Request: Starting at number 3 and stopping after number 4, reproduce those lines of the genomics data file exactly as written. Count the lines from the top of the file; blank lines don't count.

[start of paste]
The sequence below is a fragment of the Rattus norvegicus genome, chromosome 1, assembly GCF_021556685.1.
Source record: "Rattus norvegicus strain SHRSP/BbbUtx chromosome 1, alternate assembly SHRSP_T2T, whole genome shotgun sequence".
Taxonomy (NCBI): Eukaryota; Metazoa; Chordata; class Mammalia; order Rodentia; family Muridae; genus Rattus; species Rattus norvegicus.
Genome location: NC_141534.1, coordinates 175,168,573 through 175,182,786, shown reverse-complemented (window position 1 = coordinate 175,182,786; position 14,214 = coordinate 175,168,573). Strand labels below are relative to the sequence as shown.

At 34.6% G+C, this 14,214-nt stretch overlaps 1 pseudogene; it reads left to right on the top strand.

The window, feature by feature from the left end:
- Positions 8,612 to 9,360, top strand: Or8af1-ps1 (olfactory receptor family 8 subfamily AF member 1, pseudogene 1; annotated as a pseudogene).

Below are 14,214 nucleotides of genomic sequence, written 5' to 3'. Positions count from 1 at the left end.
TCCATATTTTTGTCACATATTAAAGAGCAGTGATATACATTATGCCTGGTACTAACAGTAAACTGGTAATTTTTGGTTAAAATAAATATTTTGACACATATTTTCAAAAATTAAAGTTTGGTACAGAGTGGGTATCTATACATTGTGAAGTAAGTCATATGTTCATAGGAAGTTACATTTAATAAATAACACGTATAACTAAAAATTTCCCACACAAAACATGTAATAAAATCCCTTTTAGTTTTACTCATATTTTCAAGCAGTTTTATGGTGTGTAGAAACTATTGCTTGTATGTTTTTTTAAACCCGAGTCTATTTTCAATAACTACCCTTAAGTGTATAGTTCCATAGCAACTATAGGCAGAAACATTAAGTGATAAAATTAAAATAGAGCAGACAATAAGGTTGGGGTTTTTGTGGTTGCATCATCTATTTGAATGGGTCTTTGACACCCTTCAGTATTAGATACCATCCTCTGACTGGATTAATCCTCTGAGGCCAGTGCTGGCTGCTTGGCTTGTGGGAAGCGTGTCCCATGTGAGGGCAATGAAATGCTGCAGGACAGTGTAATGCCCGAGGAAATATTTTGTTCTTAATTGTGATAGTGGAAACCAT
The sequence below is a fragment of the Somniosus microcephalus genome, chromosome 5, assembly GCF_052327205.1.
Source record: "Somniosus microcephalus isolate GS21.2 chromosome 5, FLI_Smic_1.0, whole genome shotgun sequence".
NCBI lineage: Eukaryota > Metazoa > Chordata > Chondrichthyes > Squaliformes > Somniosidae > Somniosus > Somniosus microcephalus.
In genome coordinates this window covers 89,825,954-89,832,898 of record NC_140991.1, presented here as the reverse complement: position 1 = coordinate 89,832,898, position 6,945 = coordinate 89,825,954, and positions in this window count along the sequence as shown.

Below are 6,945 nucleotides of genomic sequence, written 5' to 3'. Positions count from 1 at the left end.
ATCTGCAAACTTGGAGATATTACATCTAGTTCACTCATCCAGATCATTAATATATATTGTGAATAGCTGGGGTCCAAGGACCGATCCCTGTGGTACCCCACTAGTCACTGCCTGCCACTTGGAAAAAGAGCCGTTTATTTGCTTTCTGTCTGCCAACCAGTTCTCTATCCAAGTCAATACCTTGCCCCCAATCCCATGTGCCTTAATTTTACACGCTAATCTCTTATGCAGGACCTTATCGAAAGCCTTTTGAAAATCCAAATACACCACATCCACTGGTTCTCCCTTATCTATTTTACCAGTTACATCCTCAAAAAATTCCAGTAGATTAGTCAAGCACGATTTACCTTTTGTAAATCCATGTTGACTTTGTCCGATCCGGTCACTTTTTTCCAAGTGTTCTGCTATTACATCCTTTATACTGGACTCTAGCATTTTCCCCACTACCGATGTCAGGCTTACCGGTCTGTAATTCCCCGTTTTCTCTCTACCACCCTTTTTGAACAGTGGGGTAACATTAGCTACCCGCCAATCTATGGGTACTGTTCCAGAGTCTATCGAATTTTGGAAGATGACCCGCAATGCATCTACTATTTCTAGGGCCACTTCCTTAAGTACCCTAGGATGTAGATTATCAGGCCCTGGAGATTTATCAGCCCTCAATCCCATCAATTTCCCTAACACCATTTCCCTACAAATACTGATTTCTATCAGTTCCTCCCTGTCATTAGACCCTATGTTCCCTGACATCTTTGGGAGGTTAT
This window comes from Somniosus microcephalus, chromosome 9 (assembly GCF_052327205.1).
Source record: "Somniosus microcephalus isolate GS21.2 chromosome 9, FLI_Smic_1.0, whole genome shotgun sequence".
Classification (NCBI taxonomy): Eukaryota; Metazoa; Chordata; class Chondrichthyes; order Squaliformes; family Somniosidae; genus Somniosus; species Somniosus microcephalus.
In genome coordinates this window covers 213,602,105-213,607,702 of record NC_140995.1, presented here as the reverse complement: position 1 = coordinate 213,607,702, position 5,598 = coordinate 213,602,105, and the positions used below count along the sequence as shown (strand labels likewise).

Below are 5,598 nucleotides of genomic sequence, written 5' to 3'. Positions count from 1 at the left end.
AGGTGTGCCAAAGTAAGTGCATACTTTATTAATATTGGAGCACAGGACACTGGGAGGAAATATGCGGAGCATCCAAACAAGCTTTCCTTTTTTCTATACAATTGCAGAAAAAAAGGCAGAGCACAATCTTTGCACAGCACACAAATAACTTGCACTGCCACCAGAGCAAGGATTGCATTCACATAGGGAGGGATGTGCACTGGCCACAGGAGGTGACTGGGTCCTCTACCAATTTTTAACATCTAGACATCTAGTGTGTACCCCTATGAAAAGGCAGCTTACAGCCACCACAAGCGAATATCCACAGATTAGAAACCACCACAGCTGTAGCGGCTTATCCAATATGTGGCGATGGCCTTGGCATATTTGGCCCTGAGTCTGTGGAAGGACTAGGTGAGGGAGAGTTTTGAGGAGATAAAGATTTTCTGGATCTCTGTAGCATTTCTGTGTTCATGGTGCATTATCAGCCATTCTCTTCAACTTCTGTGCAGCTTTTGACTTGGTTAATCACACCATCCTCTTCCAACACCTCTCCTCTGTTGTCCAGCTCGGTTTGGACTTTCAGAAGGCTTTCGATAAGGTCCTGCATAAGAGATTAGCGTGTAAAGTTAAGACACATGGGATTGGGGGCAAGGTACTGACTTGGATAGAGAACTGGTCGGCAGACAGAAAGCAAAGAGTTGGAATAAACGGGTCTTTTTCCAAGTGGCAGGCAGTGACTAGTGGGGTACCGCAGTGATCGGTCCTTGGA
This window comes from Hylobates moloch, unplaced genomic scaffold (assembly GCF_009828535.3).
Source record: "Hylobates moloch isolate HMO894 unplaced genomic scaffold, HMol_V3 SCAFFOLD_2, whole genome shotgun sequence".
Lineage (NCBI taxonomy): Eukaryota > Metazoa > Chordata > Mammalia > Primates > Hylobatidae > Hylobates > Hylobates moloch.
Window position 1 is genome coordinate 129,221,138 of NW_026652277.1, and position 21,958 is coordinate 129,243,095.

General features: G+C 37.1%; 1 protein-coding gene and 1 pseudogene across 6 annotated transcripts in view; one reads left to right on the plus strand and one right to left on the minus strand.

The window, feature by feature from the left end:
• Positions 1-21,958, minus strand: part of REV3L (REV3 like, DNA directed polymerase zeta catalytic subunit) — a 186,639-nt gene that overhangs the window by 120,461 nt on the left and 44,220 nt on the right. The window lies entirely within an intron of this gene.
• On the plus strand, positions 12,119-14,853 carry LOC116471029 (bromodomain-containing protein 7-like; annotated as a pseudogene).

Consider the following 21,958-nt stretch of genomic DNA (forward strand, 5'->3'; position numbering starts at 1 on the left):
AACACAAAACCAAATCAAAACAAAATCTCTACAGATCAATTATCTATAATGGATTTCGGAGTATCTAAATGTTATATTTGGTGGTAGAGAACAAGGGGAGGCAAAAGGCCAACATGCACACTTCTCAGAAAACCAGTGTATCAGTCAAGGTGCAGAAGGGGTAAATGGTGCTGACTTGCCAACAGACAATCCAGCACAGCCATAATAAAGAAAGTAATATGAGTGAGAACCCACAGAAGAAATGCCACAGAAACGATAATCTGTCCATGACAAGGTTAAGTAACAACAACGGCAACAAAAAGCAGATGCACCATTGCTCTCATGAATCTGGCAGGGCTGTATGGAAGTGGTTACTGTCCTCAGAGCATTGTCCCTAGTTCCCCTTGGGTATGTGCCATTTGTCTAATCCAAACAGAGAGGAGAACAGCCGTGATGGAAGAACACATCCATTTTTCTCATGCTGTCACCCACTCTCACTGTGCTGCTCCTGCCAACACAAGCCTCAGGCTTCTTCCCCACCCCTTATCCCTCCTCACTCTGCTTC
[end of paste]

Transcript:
Taxonomy (NCBI): Eukaryota; Metazoa; Chordata; class Mammalia; order Rodentia; family Muridae; genus Rattus; species Rattus norvegicus.
Genome location: NC_141534.1, coordinates 175,168,573 through 175,182,786, shown reverse-complemented (window position 1 = coordinate 175,182,786; position 14,214 = coordinate 175,168,573). Strand labels below are relative to the sequence as shown.